Cut Copy Live Review: June 25th at Newport Music Hall

Seeing artists that I first discovered and fell in love with when I was younger is always a nervous experience.  Particularly when the music I like from these groups is older. A few years back, I saw The Killers on their Battle Born tour, and it was probably the worst show I’ve ever been to.  The magic gone, with only memories of what they used to be, it ruined what such a once meaningful group meant to me. Admittedly, I was quite anxious that this would happen with Cut Copy as well.  It’s been a while since they’ve released an album that I truly enjoyed, and I was at the least a bit apprehensive that they wouldn’t meet my expectations. However, while Cut Copy may have released a few less than outstanding albums in the past few years, their live show is a whole different story. Though I was anxious about the experience, it only took the first minute of the first song for me to realize that Cut Copy is absolutely on top of their game when it comes to a live show.  But before we talk about Cut Copy, a quick diversion to talk about the opener: Sinkane.

On my favorite rap song of all time, Kendrick Lamar and his backup singers demand that they want the funk. They might not know it, but the answer to their calls is Sinkane.  The opening act for Cut Copy, Sinkane is the musical project of Sudanese-American artist Ahmed Gallab. I first saw Ahmed Gallab as the band leader of Atomic Bomb!, the cover band of William Onyeabor, a mysterious 70’s Nigerian funk musician, back when the group was touring in 2015.  Onyeabor and the world of African music are clearly influences on Gallab and his band, who are known for blending funk, jazz, soul, and techno influences into one cohesive and infectious sound. Though they were in the opening slot tonight, and not many people turned up to see them, Sinkane is a superb group in their own right that has a supreme control and mastery over their sound; their ability to sit on top of a groove and go is instantly noticeable. Built off the efforts of an excellent drummer, the keyboardist and three guitars were locked in; able to run with the jazz, soul or whatever influences the group may be channeling in a given song. Ahmed Gallab, a one-time Columbus resident, seemed particularly keyed in to the moment. Playing guitar and contributing vocals at times, Gallab stood out amongst what was an altogether superb effort from the group.  Though I only got to the venue in time to catch the last few songs of the set, I was glad I did. Whether they’re opening for Cut Copy or playing a show on their own, seeing Sinkane is an experience I highly recommend.

Any live performance is a unique experience, and as such, set and setting are of prime importance. Newport Music Hall, the longest continually running rock club in the country and certainly one with the most character of any venue in Columbus, is the perfect setting.  Just as important though, is the crowd. Of all of the shows I’ve been to at the Newport, I’ve never seen such a small crowd at a show. At best the venue was half full. Maybe it’s because Cut Copy are a band who reached their peak years ago, maybe with most of the college crowd gone for the summer, but Columbus did not turn out for this show.  And without a doubt, it was at the loss of everyone not there, and the gain of everyone who was. To be just a few rows back from the stage and have enough room to move and dance around is any concert-goer’s dream, and that combined with the level of Cut Copy’s energy and performance turned the show into a veritable dance party.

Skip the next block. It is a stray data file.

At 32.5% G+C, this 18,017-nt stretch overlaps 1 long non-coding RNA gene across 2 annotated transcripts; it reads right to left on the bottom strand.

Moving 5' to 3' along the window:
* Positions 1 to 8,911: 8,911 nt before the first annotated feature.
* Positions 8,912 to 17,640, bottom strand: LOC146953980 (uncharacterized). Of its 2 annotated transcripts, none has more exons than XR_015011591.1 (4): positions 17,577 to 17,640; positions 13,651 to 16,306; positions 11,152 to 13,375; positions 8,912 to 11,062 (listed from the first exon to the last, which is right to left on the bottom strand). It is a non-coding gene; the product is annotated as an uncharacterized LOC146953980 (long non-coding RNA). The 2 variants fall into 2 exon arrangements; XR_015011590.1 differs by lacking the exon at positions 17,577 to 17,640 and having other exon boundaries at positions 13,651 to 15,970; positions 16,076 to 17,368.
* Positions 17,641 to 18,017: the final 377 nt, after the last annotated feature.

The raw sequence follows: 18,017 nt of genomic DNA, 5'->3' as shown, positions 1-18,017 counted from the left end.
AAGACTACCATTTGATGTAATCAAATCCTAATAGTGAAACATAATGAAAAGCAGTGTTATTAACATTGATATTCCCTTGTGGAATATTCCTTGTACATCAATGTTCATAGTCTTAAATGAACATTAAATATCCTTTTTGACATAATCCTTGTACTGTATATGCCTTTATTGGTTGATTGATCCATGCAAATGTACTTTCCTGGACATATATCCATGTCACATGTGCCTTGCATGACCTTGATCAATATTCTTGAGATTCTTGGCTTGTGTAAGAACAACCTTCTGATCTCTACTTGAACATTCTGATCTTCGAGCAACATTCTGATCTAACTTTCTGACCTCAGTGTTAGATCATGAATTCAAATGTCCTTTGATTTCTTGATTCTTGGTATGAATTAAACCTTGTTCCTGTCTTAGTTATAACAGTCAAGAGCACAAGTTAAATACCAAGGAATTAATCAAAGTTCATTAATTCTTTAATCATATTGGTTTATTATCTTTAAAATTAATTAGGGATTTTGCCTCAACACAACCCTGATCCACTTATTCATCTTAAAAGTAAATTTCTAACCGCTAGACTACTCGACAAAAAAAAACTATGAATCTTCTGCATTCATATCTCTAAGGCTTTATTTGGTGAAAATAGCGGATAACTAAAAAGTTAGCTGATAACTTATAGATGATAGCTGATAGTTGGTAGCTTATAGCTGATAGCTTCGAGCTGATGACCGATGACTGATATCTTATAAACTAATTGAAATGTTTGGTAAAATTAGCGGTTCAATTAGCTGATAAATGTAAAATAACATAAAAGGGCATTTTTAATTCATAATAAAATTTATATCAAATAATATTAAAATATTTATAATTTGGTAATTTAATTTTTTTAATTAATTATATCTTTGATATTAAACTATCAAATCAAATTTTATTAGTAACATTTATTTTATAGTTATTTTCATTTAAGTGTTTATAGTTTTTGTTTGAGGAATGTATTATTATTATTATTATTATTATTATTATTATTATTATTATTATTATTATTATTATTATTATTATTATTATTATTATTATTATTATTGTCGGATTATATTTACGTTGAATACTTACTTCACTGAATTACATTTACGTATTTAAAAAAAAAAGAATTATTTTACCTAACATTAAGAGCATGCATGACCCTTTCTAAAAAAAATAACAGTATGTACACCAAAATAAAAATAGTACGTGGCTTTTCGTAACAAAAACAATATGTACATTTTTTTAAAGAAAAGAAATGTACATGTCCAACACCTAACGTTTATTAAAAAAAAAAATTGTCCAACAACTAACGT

Just as a good writer can make words come off of the page, good musicians can make their songs come to life, adding new pieces and energy in a live setting.  Cut Copy is a prime example of this. Listening to Cut Copy’s albums is fun—their brand of indie- and synth- pop is entertaining and upbeat, but at a live show, it’s a totally different experience—the band’s energy and passion elevates their art, inviting the whole crowd to be a part of something communal.  Toward the end of the show, I had the pleasure of meeting the one person who was, without a doubt, the one person most excited to be at the show. I didn’t catch his name, but he did manage to tell me that he was on some “transcendental shit.” I cannot attest to the transcendental nature of this show, but I certainly cannot fault him.

While most shows have their ebbs and flows throughout the set, Cut Copy organized their setlist in a way that managed to steadily build throughout.  This might partially an objective observation, due to my preference for Cut Copy’s older material, because most of the new songs they played fell toward the front of the setlist.  As the show progressed, the band reached deeper into their catalog, bringing out the synth-y hits that built their image. The energy built throughout the show, and by the time Cut Copy reached the end of their set, there wasn’t a person in the building who wasn’t dancing.  When they finally played their biggest hit, Lights & Music, it was a moment of catharsis for everyone involved. For some, watching a group of guys standing in front of synths and keyboards might not be entertaining, but some of the most influential moments in my life have come in such a setting.  This Cut Copy show might not have been the best show I’ve ever been to, but it was certainly one of the most fun. Dan Whitford, the vocalist, is a natural entertainer and this show was enthralling from start to finish. See Cut Copy whenever you can.